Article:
• Public cloud. Use the vendor's default option if it suits company requirements.
  • Multi-cloud. GitLab and Jenkins are also popular among developers for multi-cloud environments.

Roles and permissions

The next step is to set up roles for network engineers accessing the cluster. For example, an engineer who needs to access a cluster could have a role to access the whole cluster or a specific namespace within it.

Roles include permissions, such as get, list and watch, that allow or deny access to the following information:

  • Cluster. Information about a node or a namespace.
  • Resources. Information about pods or services, such as a load balancer or an external name for DNS.
  • Network policies. Information about policies attached to a pod and namespace.
  • Namespace. The engineer does or doesn't have permissions only within a namespace.

Kubernetes documentation has more information about API permission verbs.

Cost considerations

In a public cloud environment, it's necessary to consider egress cost for network traffic leaving the network.

Estimate the following factors based on the pod interface egress costs:

  • Communication within the cluster. Keep communication within the same cloud availability zone or data center zone, unless when otherwise required.
  • Communication to the internet. This involves three components. First, consider egress cost to the container registry. Instead of using a public registry, it's possible to download the necessary dependencies and build an image once, then save it into the public cloud provider's registry. When an engineer next needs to pull a new image to launch a pod, the egress traffic stays within the region. Second, consider egress cost to a second public cloud provider. Finally, evaluate any communication to the on-premises data center.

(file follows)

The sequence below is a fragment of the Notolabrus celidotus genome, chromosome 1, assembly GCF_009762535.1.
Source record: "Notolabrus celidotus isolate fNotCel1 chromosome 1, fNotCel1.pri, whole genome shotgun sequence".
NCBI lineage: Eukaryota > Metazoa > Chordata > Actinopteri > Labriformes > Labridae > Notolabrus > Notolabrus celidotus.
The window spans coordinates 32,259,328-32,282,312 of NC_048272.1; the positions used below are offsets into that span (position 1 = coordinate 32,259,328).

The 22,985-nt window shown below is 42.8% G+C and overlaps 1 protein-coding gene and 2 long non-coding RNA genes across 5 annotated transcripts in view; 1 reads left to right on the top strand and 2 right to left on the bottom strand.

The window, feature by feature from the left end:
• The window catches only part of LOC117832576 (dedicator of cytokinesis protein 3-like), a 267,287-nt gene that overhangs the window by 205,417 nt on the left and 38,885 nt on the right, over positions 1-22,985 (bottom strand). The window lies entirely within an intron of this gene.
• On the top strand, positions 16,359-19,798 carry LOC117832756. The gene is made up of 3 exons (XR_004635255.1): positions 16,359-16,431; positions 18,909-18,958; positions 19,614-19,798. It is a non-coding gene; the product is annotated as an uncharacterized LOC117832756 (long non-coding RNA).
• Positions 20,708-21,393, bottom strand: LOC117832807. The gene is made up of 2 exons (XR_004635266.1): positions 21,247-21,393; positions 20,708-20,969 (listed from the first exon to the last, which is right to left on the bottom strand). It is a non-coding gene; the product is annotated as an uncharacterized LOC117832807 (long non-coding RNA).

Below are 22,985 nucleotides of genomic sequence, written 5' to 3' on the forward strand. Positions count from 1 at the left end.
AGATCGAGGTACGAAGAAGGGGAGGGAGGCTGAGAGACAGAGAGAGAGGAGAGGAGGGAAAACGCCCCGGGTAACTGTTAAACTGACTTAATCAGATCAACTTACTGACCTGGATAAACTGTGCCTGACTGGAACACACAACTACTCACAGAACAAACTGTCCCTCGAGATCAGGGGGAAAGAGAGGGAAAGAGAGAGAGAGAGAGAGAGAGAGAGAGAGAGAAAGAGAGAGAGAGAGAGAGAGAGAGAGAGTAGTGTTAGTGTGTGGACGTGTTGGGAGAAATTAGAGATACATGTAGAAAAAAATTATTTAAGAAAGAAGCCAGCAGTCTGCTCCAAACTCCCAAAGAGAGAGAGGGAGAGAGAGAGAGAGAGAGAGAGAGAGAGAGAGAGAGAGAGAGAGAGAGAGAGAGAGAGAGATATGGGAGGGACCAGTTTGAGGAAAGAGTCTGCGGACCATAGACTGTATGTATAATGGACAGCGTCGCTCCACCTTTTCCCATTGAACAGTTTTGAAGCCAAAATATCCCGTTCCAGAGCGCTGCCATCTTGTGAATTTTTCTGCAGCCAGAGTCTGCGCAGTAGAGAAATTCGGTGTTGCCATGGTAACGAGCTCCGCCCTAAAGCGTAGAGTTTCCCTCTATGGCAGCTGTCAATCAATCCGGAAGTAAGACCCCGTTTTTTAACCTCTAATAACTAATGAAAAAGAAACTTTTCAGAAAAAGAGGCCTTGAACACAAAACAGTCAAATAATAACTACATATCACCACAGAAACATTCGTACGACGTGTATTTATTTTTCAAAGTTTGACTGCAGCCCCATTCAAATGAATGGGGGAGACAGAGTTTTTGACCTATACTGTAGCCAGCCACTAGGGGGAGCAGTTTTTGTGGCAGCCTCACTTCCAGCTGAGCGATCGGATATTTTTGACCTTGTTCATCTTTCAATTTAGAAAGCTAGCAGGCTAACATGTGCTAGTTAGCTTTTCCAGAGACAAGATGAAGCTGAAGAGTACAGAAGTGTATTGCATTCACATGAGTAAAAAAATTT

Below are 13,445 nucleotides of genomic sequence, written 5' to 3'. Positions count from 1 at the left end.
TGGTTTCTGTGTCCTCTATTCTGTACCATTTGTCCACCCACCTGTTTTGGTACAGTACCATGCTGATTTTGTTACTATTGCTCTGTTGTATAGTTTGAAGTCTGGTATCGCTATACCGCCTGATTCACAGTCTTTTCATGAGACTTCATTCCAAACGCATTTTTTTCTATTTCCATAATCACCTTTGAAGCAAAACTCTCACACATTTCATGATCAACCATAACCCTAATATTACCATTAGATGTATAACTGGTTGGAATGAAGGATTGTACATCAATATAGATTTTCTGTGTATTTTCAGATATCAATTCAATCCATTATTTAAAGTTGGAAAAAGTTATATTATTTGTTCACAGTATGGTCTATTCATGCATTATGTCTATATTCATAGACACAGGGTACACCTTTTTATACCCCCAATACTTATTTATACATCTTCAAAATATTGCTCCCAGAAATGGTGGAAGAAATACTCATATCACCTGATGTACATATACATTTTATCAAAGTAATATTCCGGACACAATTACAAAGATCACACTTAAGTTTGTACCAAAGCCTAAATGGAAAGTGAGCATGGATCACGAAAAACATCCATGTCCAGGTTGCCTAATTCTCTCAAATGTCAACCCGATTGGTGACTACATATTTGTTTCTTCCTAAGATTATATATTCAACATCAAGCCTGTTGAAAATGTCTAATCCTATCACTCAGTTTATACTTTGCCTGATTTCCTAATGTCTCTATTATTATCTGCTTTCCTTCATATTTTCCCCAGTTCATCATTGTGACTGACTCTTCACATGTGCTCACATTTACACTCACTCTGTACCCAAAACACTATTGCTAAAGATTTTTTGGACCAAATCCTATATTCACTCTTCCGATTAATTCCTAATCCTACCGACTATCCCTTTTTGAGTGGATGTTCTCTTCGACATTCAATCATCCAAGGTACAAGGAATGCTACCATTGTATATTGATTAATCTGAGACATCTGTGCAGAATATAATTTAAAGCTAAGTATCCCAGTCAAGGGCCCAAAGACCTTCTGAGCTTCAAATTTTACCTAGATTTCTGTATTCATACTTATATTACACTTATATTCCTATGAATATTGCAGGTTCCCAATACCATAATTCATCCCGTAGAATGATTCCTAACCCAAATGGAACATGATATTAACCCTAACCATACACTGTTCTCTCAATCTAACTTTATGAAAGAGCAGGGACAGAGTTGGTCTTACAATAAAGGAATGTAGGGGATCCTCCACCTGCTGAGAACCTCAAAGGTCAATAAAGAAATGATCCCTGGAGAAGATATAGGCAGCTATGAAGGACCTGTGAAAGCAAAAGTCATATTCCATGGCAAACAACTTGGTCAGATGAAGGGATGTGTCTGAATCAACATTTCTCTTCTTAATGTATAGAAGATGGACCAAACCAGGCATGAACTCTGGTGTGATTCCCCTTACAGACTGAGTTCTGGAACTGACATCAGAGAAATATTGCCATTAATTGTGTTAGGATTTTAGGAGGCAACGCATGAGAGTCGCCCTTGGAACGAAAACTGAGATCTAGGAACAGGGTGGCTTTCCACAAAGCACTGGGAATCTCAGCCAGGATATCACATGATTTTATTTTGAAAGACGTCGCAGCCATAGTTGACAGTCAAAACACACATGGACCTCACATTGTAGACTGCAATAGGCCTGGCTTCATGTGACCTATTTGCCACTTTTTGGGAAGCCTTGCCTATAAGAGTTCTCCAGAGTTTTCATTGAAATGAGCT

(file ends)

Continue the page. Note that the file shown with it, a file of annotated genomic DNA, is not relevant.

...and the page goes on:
Diagram showing a Kubernetes cluster deployed in public cloud and on premises.
A Kubernetes cluster deployed across various public cloud providers and on premises.

Scalability and well-architected network infrastructure

When designing a network cluster, it's important to consider high availability, disaster recovery and scalability. Here are some important considerations.


Teams that run a one worker-node cluster and manage it themselves should set up backup nodes for the control plane and worker node. An autoscaler can help with this. Also, patch nodes regularly for security purposes and use a managed cluster whenever possible.

Network security

Define least privileged access for network engineers and network policies, and encrypt all network traffic in transit using Transport Layer Security. Terminate decryption to load balancers or ingress instead of pods. Deploy a centralized firewall in multi-cluster environments.

IP routing

IP routing can create some challenges too. A common one is overlapping Classless Inter-Domain Routing. This is a big challenge when using multi-cloud tools or when a company acquires another. One way to address this issue is to use a tool that supports source and dynamic NAT gateways.